Gender-free, Season-free and Trend-free fashion
tHERAPY Recycle & Exorcise is an upcycling fashion brand based in Berlin and South America founded by two sisters - Paula and Mariángeles Aguirre. This radical sustainable fashion brand has a playful and positive approach to sustainability and upcycling which they bring to life by re-working vintage and second hand garments into designs that are gender fluid, body positive and celebrate individuality. The brand proposes a social model of collaboration, cooperation and circularity, in balance with the planet and the people.
Mariángeles founded Therapy in 2012 in order to question sustainable fashion trends and the way clothes were being produced and consumed. The brand was one of the early adopters of the technique of upcycling in Berlin and their playful approach to sustainability and upcycling has paved the way for experimental and audacious designs within sustainable fashion.
Mariángeles Aguirre studied Journalism, Photography and Communication and Paula Aguirre studied Advertising and Fashion Design. Paula is based in Argentina and Mariángeles in Berlin since 2004. Mariángeles is also one of the co-founders of Green Fashion Tours Berlin and is a part of future fashion forward e.V. - an association that works for a more transparent, social and fair fashion industry. She also works with Fashion Revolution Germany. Paula studied Fashion Design and Advertising and lives between Argentina and Berlin. She joined the brand at the beginning of 2013 and is also the Country Coordinator for Fashion Revolution Argentina.
Therapy was the sisters way to revive their creative side. To interact, to do something inspiring for others, as others has inspired them in the past -To create a social model of collaboration, cooperation and circularity, in balance with the planet and the people.
(Mariángeles Aguirre & Paula Aguirre)
Their aim is to change the perspective that fashion is something superficial and needs to exclusive. They feel that fashion is actually the most inclusive form of art, because it requires the active participation of both the maker and the person who is going to wear it. They not only question the way fashion is produced and consumed, but are also breaking the barriers of heteronormativity and patriarchy.
They wish to inspire everyone to become their own designer by mending, adding something, cutting something off, adapting, and reusing the things that we have in our own wardrobe.
Therapy’s greatest inspiration and first contact with upcycling was their grandmother and mother, who passed it on to them. Their grandmother was a dressmaker and an upcycler. In fact, all grandmothers were upcyclers because they reused things, repaired them or transformed them partially or totally into something new. Upcycling is a new word, but not a new concept. Formerly when the industry did not mass produce and clothes and other things were made by hand they were much more expensive. Because of that, almost all kinds of products were reused again and again until they were no longer useful, either with their original function or giving them new functions.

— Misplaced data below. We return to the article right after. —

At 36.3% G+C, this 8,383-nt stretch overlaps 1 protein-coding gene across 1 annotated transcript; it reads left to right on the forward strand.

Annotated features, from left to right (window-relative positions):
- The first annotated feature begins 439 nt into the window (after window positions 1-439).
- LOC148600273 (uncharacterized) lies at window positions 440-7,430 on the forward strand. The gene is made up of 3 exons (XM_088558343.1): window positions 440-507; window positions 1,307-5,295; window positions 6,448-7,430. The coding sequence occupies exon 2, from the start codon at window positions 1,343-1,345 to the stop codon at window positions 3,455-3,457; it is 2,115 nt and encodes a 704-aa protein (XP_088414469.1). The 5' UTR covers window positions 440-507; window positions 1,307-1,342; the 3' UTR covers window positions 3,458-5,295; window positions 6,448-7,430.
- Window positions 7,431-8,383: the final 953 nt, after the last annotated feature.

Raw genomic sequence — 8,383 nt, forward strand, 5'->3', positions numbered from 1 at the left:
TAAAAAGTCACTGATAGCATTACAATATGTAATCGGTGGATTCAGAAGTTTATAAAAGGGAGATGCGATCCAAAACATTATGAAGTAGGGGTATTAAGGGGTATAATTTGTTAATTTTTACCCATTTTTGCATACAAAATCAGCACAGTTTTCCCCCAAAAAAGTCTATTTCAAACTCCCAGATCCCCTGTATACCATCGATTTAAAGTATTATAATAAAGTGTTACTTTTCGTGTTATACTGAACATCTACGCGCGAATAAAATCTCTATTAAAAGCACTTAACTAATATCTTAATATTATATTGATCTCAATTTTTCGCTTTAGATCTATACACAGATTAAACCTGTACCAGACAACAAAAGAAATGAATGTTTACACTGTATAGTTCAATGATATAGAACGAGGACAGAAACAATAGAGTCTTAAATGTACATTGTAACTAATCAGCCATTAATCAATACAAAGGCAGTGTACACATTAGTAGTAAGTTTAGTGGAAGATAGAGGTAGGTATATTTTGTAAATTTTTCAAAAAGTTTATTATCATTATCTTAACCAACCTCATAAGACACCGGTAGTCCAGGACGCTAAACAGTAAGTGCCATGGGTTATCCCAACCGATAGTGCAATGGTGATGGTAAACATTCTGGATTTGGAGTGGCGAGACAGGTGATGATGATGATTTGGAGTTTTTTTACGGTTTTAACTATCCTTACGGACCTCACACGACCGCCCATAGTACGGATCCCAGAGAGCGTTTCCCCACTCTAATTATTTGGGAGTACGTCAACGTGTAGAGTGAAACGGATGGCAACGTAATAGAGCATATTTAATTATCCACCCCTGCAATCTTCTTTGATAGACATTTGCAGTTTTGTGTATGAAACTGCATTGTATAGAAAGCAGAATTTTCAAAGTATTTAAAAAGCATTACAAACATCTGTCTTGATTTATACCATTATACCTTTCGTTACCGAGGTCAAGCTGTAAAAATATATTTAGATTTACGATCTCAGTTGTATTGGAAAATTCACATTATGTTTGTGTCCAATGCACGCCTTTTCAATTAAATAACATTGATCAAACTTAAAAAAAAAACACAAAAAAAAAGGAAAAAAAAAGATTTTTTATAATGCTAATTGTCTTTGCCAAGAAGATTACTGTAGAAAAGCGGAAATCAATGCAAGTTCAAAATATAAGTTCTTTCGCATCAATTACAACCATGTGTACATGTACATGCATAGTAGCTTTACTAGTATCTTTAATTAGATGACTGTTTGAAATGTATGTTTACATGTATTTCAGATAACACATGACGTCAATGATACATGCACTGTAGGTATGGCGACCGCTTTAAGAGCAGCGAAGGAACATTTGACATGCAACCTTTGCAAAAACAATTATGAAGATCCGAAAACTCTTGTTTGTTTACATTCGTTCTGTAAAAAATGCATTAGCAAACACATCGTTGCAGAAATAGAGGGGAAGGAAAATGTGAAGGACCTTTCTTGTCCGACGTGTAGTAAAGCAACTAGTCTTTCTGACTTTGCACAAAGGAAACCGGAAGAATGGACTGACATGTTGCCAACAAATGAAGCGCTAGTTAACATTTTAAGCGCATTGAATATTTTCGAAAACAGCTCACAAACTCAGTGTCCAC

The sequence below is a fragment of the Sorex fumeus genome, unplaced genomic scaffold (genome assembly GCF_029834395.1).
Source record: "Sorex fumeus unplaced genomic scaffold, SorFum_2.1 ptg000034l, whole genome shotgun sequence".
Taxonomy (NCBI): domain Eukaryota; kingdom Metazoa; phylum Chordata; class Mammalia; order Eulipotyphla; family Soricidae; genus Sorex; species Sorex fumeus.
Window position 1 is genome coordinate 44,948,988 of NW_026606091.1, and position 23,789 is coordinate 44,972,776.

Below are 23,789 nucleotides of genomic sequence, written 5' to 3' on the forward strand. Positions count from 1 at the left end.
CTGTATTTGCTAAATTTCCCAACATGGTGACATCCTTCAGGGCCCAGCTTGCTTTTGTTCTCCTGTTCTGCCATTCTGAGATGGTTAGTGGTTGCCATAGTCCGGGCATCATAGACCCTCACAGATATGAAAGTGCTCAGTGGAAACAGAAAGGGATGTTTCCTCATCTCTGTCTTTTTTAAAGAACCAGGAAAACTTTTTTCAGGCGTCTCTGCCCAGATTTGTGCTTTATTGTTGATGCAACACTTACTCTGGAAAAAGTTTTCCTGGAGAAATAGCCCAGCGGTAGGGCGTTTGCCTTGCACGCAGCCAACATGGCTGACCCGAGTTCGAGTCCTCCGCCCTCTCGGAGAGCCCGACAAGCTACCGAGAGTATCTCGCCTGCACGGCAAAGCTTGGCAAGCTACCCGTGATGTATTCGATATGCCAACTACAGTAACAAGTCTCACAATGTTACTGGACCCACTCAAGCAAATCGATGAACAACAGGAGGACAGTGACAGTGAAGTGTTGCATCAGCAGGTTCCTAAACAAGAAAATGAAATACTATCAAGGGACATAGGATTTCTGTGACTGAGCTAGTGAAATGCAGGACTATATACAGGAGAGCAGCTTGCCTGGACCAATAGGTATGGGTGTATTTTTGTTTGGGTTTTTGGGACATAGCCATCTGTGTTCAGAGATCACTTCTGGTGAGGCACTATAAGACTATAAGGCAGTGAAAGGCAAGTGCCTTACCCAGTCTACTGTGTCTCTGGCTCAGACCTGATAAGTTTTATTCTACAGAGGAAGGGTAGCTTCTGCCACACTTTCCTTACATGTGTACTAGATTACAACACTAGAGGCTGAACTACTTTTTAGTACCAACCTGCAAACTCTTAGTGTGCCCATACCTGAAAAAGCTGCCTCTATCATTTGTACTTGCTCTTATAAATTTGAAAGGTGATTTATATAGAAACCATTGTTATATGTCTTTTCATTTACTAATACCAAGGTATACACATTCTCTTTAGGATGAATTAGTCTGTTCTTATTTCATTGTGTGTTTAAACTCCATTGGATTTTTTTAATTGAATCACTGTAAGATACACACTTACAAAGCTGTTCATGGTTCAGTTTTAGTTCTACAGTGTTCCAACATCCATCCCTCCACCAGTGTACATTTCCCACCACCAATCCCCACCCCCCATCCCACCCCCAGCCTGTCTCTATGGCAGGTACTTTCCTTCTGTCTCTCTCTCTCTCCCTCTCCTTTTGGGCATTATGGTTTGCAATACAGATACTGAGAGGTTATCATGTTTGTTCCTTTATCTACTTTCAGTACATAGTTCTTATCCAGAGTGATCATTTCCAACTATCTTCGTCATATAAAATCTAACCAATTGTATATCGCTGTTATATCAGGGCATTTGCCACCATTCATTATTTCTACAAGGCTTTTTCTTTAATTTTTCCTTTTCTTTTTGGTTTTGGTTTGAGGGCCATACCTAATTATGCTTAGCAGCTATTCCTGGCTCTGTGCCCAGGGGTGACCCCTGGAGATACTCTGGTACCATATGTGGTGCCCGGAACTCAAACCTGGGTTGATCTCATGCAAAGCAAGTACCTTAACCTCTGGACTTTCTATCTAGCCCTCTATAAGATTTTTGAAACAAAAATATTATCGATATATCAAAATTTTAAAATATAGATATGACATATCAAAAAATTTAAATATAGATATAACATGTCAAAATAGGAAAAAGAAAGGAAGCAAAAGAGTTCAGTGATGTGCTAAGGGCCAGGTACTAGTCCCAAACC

"REUSING things that have already been made and used, is the most integral way of being sustainable."
They source vintage pieces of clothing, discarded textiles and accessories of good quality, from earlier decades, as well as other material discards to create new designs that blend sustainability with body positivity and gender redefinition. What others might consider waste, they consider it a treasure that can be up-cycled, upgraded, and brought to new life. They rework, reinvent and customise the pieces according to their personal style and preferences, which has become the brand’s style. They don’t use fast fashion as a raw material and only source post consumer clothing that has been made with good quality fabric to ensure the quality and life of the upcycled garment.
The aesthetic of the brand can be called a mixture of underground urban subcultures and unconventional lifestyles. Their designs avoid aesthetic limitations such as "trends" and blur the line between accessories and clothing pieces. They focus on the (multi)functionality of a piece, ensuring that the pieces can be worn in multiple ways so that they can last longer.
(A sports jacket upcycled into crop jacket)
(An XXL sports jacket upcycled into a top and skirt set)
Therapy wants to raise awareness about the power of clothing and D.I.Y. fashion to communicate identity and authenticity against the uniformity and dictatorship of brands, trends, mass production and consumption systems.
They want to inspire, encourage and help everyone to develop their creative capacity and be more critical about where things come from, who makes them and in which conditions.
The brand collects post consumer garments. To send garments to them, you can email them at: email@example.com with the pictures and description of the products you want to donate for upcycling. They will then send them further instructions.
Check their website here.
Find them on Instagram.
Photo Credit: Therapy Recycle & Exorcise